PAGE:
The common noctule is one of the largest species of bat in Western and Central Europe, measuring between 7 and 8 centimetres in length. It has yellowish to reddish-brown fur. Its face, ears and wing membranes are bare and blackish brown in colour. It has short, round ears and narrow wings with a wingspan of 33 to 46 centimetres.
The noctule lives in deciduous and mixed forests, parks, gardens and sometimes inhabited areas, including cities.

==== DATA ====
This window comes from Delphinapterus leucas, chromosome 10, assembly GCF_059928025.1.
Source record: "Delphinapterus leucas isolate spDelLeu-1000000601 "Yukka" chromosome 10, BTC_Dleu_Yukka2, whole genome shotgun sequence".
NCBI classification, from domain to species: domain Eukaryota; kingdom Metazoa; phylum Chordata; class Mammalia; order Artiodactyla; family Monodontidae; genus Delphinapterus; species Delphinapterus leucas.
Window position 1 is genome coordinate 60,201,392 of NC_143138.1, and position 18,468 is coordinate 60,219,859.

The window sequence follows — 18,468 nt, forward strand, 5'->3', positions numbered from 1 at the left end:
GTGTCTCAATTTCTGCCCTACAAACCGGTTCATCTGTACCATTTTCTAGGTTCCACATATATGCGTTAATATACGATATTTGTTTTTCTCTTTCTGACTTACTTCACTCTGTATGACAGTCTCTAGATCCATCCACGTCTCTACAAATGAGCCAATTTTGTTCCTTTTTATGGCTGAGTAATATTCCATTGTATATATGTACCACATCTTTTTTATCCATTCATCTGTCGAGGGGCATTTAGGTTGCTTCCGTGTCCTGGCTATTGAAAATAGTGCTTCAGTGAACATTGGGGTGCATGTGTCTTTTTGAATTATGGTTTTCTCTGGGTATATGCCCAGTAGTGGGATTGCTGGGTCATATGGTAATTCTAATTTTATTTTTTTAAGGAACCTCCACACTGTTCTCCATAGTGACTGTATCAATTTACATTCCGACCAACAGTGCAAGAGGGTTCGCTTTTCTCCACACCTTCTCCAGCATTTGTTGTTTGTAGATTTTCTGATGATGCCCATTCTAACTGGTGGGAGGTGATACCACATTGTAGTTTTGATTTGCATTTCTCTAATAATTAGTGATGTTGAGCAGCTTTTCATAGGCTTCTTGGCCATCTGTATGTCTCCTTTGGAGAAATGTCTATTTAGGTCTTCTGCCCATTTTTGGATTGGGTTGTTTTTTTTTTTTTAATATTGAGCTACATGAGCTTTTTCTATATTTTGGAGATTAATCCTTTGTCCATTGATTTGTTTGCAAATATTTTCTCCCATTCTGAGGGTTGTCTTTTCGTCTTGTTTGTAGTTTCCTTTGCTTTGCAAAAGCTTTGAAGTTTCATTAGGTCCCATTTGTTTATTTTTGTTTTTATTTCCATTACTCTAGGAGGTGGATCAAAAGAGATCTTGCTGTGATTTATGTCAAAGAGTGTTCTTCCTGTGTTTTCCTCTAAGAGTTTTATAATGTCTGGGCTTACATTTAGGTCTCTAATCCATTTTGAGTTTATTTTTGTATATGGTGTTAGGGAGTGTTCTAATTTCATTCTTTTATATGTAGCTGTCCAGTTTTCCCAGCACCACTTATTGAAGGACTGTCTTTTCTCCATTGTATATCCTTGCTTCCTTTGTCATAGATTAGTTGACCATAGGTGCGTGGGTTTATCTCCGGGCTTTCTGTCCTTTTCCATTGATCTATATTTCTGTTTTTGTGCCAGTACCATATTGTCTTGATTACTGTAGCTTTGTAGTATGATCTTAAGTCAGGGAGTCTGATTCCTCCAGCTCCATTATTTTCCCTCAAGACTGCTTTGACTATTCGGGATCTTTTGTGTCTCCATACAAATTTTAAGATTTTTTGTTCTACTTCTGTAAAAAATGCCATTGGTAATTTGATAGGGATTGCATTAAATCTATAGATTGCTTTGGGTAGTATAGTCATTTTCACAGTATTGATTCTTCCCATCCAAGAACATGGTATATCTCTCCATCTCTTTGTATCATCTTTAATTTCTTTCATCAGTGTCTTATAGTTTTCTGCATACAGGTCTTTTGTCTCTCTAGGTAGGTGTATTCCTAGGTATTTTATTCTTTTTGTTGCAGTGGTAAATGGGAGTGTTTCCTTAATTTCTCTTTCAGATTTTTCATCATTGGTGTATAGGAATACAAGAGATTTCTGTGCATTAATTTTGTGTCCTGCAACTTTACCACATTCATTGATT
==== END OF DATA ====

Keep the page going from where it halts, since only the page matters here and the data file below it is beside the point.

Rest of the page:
Noctules are active at dusk and night and roost during the day. In early summer, males and females live together in roosts, but after late May females begin to gather in maternity roosts of 20 to 50 (and rarely up to a few hundred), while the males remain solitary or form small bachelor groups. The bats roost in tree hollows, crevices, roof spaces and bat boxes. A migrant species, the noctule travels distances of up to 1,500 kilometres between its summer and winter territories. It feeds on flying insects such as moths and beetles.